SAGE Journal Articles

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Journal Article 1: Chanin, J., Welsh, M., & Nurge, D. (2018). Traffic enforcement through the lens of race: A sequential analysis of post-stop outcomes in San Diego, California. Criminal Justice Policy Review, 29(6–7), 561–583.

Abstract: Research has shown that Black and Hispanic drivers are subject to disproportionate stop and post-stop outcomes compared with White drivers. Yet scholars’ understanding of how and why such disparities persist remains underdeveloped. To address this shortcoming, this article applies a sequential approach to the analysis of traffic stop data generated by San Diego Police Department officers in 2014 and 2015. Results show that despite being subject to higher rates of discretionary and nondiscretionary searches, Black drivers were less likely to be found with contraband than matched Whites and were more than twice as likely to be subjected to a field interview where no citation is issued or arrest made. Black drivers were also more likely to face any type of search, as well as high-discretion consent searches, that end in neither citation nor arrest. The article concludes with a discussion of the findings and a series of recommendations.

Journal Article 2: Shane, J. M. (2018). Improving police use of force: A policy essay on national data collection. Criminal Justice Policy Review, 29(2), 128–148.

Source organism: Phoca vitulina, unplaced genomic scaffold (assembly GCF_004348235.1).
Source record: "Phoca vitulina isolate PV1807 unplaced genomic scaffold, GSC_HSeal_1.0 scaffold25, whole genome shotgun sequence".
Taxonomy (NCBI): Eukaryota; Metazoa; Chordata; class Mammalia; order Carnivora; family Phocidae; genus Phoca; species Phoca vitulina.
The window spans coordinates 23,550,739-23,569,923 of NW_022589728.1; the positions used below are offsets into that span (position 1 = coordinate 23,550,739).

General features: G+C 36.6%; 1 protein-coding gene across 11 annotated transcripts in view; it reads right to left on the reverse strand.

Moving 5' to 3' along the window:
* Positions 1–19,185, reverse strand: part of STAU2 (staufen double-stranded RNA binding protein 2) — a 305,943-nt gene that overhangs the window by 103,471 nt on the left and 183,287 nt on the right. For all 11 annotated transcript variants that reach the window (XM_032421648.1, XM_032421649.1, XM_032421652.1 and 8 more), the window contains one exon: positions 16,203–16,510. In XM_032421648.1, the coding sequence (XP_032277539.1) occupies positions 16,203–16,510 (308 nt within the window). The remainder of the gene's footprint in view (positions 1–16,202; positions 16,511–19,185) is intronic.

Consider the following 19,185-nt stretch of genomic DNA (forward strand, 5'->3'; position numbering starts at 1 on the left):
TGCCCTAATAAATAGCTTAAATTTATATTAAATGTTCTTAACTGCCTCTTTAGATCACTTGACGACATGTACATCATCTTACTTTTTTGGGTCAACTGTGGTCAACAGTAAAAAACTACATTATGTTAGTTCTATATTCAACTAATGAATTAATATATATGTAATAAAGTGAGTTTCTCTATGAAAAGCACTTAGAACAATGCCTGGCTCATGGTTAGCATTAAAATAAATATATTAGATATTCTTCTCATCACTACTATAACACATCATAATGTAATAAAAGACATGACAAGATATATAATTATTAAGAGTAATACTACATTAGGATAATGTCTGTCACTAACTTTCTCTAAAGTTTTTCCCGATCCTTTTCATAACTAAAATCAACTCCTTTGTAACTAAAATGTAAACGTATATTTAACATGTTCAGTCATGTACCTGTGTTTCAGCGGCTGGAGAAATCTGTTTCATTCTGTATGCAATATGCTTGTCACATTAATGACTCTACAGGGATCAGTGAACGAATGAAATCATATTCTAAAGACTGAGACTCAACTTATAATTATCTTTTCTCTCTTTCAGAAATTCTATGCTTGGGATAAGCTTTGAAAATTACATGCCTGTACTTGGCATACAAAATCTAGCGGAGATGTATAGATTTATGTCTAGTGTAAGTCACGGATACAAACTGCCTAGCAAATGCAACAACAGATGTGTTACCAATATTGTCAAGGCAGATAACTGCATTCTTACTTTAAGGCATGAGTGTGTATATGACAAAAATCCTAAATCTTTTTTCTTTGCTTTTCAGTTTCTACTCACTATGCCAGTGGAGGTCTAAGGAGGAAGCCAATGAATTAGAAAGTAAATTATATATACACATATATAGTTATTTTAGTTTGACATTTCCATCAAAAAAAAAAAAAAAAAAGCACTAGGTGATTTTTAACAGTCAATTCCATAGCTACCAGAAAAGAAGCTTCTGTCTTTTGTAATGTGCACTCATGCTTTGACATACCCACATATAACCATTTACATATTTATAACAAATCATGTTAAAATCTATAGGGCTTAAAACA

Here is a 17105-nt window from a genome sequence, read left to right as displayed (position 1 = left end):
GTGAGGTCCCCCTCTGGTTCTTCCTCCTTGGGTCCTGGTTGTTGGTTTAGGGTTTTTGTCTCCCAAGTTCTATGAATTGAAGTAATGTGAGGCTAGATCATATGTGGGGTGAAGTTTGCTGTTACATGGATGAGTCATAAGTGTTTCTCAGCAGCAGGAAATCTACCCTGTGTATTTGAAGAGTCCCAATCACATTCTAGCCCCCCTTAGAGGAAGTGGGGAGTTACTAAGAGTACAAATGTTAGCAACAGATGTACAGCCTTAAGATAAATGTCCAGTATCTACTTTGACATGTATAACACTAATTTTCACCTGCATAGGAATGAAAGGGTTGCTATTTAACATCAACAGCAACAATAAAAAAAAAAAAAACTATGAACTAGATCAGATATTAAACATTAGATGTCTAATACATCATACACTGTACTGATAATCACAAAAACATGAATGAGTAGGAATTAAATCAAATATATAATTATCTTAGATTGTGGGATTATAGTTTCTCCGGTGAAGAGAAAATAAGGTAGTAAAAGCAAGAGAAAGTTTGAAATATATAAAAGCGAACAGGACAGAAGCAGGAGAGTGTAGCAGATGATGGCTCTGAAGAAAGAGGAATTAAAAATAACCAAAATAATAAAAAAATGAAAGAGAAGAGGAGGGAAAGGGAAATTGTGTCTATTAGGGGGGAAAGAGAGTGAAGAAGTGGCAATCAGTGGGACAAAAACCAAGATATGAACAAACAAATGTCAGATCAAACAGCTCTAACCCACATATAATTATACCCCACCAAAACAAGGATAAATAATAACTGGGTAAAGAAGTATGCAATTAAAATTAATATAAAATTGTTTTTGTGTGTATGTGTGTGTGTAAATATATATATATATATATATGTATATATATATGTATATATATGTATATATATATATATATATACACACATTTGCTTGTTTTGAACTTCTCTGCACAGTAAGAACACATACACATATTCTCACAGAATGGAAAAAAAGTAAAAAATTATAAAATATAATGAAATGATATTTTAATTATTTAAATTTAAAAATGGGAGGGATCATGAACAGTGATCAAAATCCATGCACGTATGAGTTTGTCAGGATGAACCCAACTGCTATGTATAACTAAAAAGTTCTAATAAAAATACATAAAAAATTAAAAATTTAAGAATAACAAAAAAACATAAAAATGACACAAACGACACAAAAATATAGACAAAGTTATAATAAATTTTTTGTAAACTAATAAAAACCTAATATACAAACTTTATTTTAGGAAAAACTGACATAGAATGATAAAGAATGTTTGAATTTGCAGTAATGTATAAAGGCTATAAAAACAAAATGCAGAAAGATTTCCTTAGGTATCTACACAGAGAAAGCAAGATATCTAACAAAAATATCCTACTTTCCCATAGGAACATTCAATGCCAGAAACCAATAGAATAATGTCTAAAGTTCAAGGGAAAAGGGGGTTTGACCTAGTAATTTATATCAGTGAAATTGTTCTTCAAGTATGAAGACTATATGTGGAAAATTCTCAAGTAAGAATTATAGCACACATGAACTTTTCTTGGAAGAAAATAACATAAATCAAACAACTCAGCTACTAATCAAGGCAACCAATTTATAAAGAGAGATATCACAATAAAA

Abstract: Documenting police use of force has been an issue in the United States since at least 1931. As of July 2016, there is still no standardized national data collection effort, despite a call from several presidential and civil rights commissions to do so. Without accurate and timely national data, a moral panic of sorts unfolds that replaces rational thought and debate necessary to enact public policy. Moreover, without such data, it is virtually impossible to estimate the incidence and prevalence of police use of force, which leaves U.S. law enforcement agencies at a tremendous disadvantage for improving practices. This essay briefly examines the history of calls to improve police practices through collecting national use of force data and then offers a practical solution based on rational-technical theory of organizations with a brief analysis of a new promising, but limited, data set. The essay concludes with a proposed research agenda should national data become available through pending legislation H.R. 306, National Statistics on Deadly Force Transparency Act of 2015.